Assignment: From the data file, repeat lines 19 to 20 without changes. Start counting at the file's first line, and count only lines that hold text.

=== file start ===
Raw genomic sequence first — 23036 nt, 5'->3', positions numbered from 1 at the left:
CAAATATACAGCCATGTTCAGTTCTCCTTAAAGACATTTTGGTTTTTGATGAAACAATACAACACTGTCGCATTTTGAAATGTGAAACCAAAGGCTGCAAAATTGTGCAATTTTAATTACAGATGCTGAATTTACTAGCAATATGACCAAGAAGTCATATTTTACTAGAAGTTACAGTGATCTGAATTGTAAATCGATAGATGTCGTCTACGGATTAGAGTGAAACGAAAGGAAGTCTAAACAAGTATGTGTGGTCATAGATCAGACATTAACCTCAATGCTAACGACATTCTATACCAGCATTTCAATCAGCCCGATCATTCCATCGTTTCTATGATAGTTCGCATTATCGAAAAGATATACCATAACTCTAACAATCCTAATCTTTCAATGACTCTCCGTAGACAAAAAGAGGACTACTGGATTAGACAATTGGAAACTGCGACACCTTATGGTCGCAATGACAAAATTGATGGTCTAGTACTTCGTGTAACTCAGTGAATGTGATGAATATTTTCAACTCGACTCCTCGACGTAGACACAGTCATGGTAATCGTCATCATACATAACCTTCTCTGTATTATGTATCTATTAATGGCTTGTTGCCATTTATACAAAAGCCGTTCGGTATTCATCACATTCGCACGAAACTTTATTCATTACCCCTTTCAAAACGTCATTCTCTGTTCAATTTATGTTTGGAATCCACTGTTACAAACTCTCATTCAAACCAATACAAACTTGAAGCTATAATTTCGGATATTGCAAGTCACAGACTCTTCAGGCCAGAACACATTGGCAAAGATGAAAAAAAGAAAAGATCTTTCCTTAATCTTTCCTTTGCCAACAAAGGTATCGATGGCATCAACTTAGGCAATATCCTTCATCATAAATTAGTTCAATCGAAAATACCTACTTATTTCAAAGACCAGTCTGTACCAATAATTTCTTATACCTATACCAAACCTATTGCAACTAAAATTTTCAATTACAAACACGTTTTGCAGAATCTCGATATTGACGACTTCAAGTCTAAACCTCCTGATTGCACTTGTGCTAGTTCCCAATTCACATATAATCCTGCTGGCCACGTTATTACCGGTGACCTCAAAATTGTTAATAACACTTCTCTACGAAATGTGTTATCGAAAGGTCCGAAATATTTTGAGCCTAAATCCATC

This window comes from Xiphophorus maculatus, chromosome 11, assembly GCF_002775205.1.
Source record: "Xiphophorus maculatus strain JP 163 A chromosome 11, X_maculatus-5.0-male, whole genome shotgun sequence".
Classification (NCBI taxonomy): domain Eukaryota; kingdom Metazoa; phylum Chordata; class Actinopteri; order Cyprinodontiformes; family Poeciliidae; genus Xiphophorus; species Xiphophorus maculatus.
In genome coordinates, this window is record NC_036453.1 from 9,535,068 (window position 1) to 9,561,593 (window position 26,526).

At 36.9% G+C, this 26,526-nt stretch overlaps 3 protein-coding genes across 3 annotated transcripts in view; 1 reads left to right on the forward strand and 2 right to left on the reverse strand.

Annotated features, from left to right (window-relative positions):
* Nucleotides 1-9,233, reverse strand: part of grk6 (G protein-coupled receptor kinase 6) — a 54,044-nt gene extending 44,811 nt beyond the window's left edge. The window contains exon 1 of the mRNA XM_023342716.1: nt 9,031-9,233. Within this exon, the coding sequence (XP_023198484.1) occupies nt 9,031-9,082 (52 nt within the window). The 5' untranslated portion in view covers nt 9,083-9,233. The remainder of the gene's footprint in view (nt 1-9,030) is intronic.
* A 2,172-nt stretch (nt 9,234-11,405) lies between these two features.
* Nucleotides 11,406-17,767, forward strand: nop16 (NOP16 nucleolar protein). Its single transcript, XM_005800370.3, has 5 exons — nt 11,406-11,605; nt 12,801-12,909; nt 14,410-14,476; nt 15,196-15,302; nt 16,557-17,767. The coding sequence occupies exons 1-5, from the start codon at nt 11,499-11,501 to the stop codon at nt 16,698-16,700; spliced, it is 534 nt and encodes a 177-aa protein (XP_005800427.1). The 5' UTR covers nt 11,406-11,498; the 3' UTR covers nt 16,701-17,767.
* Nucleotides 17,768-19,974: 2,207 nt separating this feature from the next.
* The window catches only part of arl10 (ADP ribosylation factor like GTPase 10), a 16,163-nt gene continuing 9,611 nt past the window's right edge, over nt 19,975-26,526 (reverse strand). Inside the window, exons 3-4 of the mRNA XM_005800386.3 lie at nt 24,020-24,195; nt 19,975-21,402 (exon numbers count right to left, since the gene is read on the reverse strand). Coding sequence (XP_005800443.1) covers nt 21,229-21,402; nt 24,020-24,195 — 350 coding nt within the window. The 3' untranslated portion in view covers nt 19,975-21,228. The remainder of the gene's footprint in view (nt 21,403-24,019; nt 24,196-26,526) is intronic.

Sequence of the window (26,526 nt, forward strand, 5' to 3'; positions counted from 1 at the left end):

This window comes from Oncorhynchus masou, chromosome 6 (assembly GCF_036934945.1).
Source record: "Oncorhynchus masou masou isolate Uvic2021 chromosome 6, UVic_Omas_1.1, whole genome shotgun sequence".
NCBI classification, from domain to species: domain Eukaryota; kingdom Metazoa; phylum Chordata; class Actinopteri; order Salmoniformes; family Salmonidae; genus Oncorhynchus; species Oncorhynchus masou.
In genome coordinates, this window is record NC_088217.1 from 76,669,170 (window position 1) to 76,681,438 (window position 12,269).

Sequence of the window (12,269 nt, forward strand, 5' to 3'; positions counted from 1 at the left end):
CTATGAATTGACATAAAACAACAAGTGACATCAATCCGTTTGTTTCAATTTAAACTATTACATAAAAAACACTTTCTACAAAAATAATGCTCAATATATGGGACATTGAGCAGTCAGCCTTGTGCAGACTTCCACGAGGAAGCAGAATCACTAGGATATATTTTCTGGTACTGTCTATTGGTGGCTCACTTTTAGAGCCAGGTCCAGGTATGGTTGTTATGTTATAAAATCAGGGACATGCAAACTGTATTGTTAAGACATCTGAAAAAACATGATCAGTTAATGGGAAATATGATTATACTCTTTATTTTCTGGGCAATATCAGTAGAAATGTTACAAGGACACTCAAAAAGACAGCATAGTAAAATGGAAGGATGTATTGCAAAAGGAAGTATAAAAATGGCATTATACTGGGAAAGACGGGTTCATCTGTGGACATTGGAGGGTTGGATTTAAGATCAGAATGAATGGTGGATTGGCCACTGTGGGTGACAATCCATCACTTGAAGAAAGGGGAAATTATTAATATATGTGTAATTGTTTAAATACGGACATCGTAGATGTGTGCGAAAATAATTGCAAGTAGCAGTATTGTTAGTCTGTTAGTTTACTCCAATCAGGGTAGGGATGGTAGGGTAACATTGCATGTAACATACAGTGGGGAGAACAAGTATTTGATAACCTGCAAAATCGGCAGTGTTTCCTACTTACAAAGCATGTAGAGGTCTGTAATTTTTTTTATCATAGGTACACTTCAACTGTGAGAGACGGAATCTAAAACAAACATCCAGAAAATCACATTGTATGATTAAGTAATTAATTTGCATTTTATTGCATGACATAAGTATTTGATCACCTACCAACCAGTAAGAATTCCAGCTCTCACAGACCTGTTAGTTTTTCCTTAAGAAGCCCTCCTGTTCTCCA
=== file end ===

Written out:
Sequence of the window (12,269 nt, forward strand, 5' to 3'; positions counted from 1 at the left end):
CTATGAATTGACATAAAACAACAAGTGACATCAATCCGTTTGTTTCAATTTAAACTATTACATAAAAAACACTTTCTACAAAAATAATGCTCAATATATGGGACATTGAGCAGTCAGCCTTGTGCAGACTTCCACGAGGAAGCAGAATCACTAGGATATATTTTCTGGTACTGTCTATTGGTGGCTCACTTTTAGAGCCAGGTCCAGGTATGGTTGTTATGTTATAAAATCAGGGACATGCAAACTGTATTGTTAAGACATCTGAAAAAACATGATCAGTTAATGGGAAATATGATTATACTCTTTATTTTCTGGGCAATATCAGTAGAAATGTTACAAGGACACTCAAAAAGACAGCATAGTAAAATGGAAGGATGTATTGCAAAAGGAAGTATAAAAATGGCATTATACTGGGAAAGACGGGTTCATCTGTGGACATTGGAGGGTTGGATTTAAGATCAGAATGAATGGTGGATTGGCCACTGTGGGTGACAATCCATCACTTGAAGAAAGGGGAAATTATTAATATATGTGTAATTGTTTAAATACGGACATCGTAGATGTGTGCGAAAATAATTGCAAGTAGCAGTATTGTTAGTCTGTTAGTTTACTCCAATCAGGGTAGGGATGGTAGGGTAACATTGCATGTAACATACAGTGGGGAGAACAAGTATTTGATAACCTGCAAAATCGGCAGTGTTTCCTACTTACAAAGCATGTAGAGGTCTGTAATTTTTTTTATCATAGGTACACTTCAACTGTGAGAGACGGAATCTAAAACAAACATCCAGAAAATCACATTGTATGATTAAGTAATTAATTTGCATTTTATTGCATGACATAAGTATTTGATCACCTACCAACCAGTAAGAATTCCAGCTCTCACAGACCTGTTAGTTTTTCCTTAAGAAGCCCTCCTGTTCTCCA